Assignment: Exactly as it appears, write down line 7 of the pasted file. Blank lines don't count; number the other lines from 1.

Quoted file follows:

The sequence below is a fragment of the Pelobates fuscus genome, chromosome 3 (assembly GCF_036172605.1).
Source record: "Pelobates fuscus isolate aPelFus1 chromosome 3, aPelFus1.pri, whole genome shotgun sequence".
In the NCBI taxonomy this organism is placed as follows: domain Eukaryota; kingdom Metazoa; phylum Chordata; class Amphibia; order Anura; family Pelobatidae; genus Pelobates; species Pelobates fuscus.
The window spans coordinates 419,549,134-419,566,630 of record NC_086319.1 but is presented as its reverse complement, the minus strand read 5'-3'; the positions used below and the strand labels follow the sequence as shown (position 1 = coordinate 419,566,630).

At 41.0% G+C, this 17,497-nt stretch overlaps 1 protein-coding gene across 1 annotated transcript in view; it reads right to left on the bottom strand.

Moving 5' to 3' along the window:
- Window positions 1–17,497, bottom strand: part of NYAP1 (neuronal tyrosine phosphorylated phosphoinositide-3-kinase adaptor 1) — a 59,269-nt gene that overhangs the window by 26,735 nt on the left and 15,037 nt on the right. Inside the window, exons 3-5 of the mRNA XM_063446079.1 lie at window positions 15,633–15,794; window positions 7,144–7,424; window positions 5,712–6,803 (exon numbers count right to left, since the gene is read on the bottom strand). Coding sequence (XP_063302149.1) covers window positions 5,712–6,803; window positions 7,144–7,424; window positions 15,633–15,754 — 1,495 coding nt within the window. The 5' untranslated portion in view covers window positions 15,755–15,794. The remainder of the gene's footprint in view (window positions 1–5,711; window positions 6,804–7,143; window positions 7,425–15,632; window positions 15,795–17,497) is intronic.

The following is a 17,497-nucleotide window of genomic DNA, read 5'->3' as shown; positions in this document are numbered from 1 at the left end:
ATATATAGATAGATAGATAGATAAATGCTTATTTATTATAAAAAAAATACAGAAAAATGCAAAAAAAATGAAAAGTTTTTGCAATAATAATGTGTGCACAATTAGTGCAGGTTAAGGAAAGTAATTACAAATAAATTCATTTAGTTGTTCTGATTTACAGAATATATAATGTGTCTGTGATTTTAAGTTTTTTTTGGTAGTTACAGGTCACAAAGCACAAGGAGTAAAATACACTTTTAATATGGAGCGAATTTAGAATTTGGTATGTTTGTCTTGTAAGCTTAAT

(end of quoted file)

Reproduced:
- Window positions 1–17,497, bottom strand: part of NYAP1 (neuronal tyrosine phosphorylated phosphoinositide-3-kinase adaptor 1) — a 59,269-nt gene that overhangs the window by 26,735 nt on the left and 15,037 nt on the right. Inside the window, exons 3-5 of the mRNA XM_063446079.1 lie at window positions 15,633–15,794; window positions 7,144–7,424; window positions 5,712–6,803 (exon numbers count right to left, since the gene is read on the bottom strand). Coding sequence (XP_063302149.1) covers window positions 5,712–6,803; window positions 7,144–7,424; window positions 15,633–15,754 — 1,495 coding nt within the window. The 5' untranslated portion in view covers window positions 15,755–15,794. The remainder of the gene's footprint in view (window positions 1–5,711; window positions 6,804–7,143; window positions 7,425–15,632; window positions 15,795–17,497) is intronic.